Minnesota Twins

Target Field

Minneapolis, MN

Year Opened: 2010

Capacity: 39,504

Grade: 89 Ranking: #5/27*

The Twins’ “Modern” Digs Goes Back to the Roots of “Retro”

Despite not quite eclipsing other jewels, Target Field is the most authentic urban park built in more than a decade

July 24th 2011: Legends Club

 

PHOTO GALLERY at bottom of page

 

By Cole Shoemaker

*Classic parks Wrigley FieldFenway Park, and Dodger Stadium are not ranked or rated for reasons previously outlined in those reviews 

 

Target Field really represents how ballparks have gone full circle since the beginning of the building boom. It represents a certain evolution in some ways, but we’re right back where we started in terms of intentions.  I know I’ve said this time and time again, but when Camden Yards built a red brick park, they weren’t trying to start a retro revolution. They were starting a revolution of building ballparks that applied to their cities. Cleveland and Denver got it.

 

The central irony of Target Field is that it’s really the first park in a long time to go back to the roots of the retro movement, a la Jacobs Field and Camden Yards, while being perhaps the least “retro” park seen in 20 years in terms of design.

 

Throughout the late 90s and 2000s, we saw a multitude of ballparks trying to be retro, though often failing due to gimmicks or a poor location, not acknowledging that contextual integration is the central tenet of a well designed “retro” ballpark.

 

We saw multiple teams build retro cookie cutters in the middle of parking lots (The Ballpark in Arlington, Citizens Bank Park, Citi Field). We saw teams attempt to build unique and/or contextually appropriate ballparks, but come out too gimmicky, overdone, disjointed, or busy (Minute Maid Park, Petco Park, Great American Ballpark). Of course, we also saw teams build ballparks that had little independent aesthetic vision whatsoever (Turner Field, Busch Stadium, Nationals Park). As a side note, Turner Field fits all three categories. (Sorry Braves fans I couldn’t help it).

 

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Target Field’s contextual interior lines and simple design recall the ballparks of the first retro era.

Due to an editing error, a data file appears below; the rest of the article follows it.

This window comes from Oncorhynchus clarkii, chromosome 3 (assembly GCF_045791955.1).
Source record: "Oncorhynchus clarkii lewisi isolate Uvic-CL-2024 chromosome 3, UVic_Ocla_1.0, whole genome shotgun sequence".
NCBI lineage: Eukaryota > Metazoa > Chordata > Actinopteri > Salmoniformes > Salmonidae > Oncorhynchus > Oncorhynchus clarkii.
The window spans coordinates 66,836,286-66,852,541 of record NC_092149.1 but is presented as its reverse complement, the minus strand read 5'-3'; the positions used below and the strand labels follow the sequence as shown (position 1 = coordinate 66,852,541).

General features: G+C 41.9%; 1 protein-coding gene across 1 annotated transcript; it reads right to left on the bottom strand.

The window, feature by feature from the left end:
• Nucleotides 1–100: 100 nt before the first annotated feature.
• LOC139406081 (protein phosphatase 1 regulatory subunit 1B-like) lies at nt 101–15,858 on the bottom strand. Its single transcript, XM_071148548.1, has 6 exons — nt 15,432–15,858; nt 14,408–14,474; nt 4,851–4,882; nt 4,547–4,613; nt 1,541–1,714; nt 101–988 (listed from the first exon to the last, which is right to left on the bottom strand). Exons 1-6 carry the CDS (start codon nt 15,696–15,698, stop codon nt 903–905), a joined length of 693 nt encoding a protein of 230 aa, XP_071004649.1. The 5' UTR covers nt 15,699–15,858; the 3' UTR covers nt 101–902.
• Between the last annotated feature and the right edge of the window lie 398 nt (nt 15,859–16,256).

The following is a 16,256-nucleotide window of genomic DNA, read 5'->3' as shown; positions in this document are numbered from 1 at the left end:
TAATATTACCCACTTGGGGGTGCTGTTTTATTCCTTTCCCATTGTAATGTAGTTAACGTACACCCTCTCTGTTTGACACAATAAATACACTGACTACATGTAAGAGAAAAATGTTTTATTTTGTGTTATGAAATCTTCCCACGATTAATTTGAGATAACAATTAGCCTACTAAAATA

With its contextual urban lines, mostly confident and free from gimmicks or distractions, Target Field directly recalls Jacobs Field in its connection to the city. The open space in right field, specifically the integration of the Target Center, is a strong reference to Cleveland’s crown jewel.

 

Since the early 90s, except arguably PNC and Comerica, it’s really the first park that visibly conforms to its surroundings and makes a concentrated effort to acknowledge the city. It really is the most urban park in baseball, as everything is remarkably conformed to the area. And that deserves immense praise.

 

This is as naturally constrained an urban structure that you’ll see in baseball. We have freeways and trains nearby, with warehouses stacked to the left. In fact, you have sections of the ballpark literally situated into and over the urban context. Note the slanted right field grandstand conformed to the parking garage or how the Target Plaza is literally built over the I-394 freeway. You can debate how it looks, but there’s no doubt it’s pretty cool.

 

While it is the most brilliant urban design in a long time, I have to admit it falls a bit short in comparison in providing an aesthetically pleasing experience on the inside. While it’s a great effort, I just don’t think it comes out as pretty or as aesthetically distinctive as some of the other highly rated ballparks.

 

While the structure itself is consistently connected to the city, the interior sometimes fails to acknowledge it, instead opting for a towering monolith of seating with unnecessarily invasive video ribbon boards. But it’s no doubt the best step in the right direction.

 

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Target Field represents the region well.

Like every great ballpark, Target represents its region extremely well. But I feel they take it to the highest level here. The “state fair” concessions and the historical touches, along with the limestone accents integrated inside, outside, and on the concourses, really screams Minnesota.

 

But I wouldn’t go so far as to say it’s a top three ballpark, like everyone seems to be claiming. It’s a gorgeous new ballpark, but not quite an aesthetic monument that eclipses some of the others. When the renderings came out, reviews were reasonably tepid, so we forget how low our standards have become after the uninspired parks of the decade came out.

 

Despite not quite having the views of PNC, Comerica, or AT&T, nor having the well-crafted interior design of Jacobs or Camden, the modern amenities and superior functionality that naturally come with a new venue, along with the great location, make Target one of the best, despite lacking a bit due to the small footprint.

NEXT - Setting

Gallery

Scorecard:

Setting: 9.5/10

Location/Access: 5/5

Local Scene: 4.5/5

Architecture & Aesthetics: 26/33

Exterior Design: 7.5/10

Interior Aesthetics: 12/15

Panoramic View: 4/5

Concourses: 2.5/3

Functionality: 20/25

Sightlines: 8/10

Seat Comfort: 3.5/5

Concourses: 6/7

Scoreboard: 2.5/3

Amenities: 20/25

Concessions: 4.5/5

Signature Food: 2/2

Restaurants: 4.5/5

Premium Services: 4.5/5

Historic References: 3.5/5

Entertainment: 1/3

Miscellaneous: 13.5

Atmosphere/Fans: 3.5/5

Ballpark Policies: 2/2

Bonus: 8

Conclusion

Final Score: 89